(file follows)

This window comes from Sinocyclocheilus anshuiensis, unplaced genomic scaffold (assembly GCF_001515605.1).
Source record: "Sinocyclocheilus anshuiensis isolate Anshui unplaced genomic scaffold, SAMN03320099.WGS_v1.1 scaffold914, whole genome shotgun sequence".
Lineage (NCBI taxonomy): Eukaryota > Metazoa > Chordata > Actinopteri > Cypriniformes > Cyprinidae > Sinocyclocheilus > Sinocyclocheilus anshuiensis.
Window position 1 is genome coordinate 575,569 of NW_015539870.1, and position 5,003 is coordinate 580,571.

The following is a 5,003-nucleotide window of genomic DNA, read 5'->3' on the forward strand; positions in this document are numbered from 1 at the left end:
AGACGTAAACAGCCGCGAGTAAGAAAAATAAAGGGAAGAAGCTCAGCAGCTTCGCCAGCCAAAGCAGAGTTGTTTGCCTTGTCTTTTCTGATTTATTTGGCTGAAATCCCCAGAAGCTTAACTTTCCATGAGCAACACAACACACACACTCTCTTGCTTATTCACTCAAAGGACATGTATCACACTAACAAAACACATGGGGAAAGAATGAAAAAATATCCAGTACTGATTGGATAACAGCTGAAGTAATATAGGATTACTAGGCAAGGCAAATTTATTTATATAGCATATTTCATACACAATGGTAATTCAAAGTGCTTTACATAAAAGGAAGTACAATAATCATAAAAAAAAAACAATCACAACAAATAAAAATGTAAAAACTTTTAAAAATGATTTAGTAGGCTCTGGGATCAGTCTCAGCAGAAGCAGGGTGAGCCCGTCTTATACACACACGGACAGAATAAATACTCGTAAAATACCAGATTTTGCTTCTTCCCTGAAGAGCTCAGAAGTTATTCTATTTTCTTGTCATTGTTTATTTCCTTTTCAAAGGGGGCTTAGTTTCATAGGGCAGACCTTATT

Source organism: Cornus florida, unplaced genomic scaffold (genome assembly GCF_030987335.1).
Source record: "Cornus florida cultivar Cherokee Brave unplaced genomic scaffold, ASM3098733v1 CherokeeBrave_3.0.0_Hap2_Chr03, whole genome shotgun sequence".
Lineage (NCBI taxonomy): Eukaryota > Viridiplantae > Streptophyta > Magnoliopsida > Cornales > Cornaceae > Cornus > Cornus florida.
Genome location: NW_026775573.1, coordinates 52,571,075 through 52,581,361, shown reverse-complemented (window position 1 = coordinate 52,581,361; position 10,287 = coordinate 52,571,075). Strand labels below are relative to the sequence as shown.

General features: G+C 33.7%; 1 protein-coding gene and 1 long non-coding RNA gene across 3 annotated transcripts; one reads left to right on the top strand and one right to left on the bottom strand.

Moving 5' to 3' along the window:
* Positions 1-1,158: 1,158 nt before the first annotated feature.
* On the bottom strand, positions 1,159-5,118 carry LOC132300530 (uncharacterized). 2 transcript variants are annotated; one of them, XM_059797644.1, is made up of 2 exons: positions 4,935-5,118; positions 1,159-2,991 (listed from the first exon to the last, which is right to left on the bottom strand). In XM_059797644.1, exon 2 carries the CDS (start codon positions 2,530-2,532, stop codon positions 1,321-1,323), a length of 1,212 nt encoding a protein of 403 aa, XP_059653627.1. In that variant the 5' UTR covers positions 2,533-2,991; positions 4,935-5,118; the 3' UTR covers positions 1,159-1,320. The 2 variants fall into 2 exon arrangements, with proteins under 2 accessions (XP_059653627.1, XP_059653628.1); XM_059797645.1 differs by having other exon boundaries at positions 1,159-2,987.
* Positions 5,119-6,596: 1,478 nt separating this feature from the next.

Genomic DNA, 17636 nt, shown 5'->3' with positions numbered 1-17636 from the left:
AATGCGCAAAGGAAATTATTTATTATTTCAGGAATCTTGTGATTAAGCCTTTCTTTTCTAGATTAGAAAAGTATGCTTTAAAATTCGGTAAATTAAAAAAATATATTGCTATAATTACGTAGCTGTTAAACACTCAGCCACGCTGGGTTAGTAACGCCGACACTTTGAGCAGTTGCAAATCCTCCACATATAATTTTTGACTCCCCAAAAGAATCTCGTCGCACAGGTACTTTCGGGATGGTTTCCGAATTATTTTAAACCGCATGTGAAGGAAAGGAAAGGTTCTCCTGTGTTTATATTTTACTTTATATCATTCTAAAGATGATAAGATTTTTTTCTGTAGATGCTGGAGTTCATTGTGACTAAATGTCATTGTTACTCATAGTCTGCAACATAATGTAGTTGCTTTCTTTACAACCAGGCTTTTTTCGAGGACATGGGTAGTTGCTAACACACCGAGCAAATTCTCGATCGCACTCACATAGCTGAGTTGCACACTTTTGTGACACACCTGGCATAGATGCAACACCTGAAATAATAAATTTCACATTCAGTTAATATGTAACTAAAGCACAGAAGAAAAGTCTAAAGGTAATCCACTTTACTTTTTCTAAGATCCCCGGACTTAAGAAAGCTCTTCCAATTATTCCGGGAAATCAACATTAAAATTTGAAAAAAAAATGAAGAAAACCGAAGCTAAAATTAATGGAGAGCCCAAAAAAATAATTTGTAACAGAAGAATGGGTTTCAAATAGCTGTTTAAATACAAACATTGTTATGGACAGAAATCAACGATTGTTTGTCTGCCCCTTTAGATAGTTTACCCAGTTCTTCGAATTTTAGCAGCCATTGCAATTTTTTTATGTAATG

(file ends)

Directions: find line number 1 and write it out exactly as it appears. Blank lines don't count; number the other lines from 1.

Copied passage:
This window comes from Sinocyclocheilus anshuiensis, unplaced genomic scaffold (assembly GCF_001515605.1).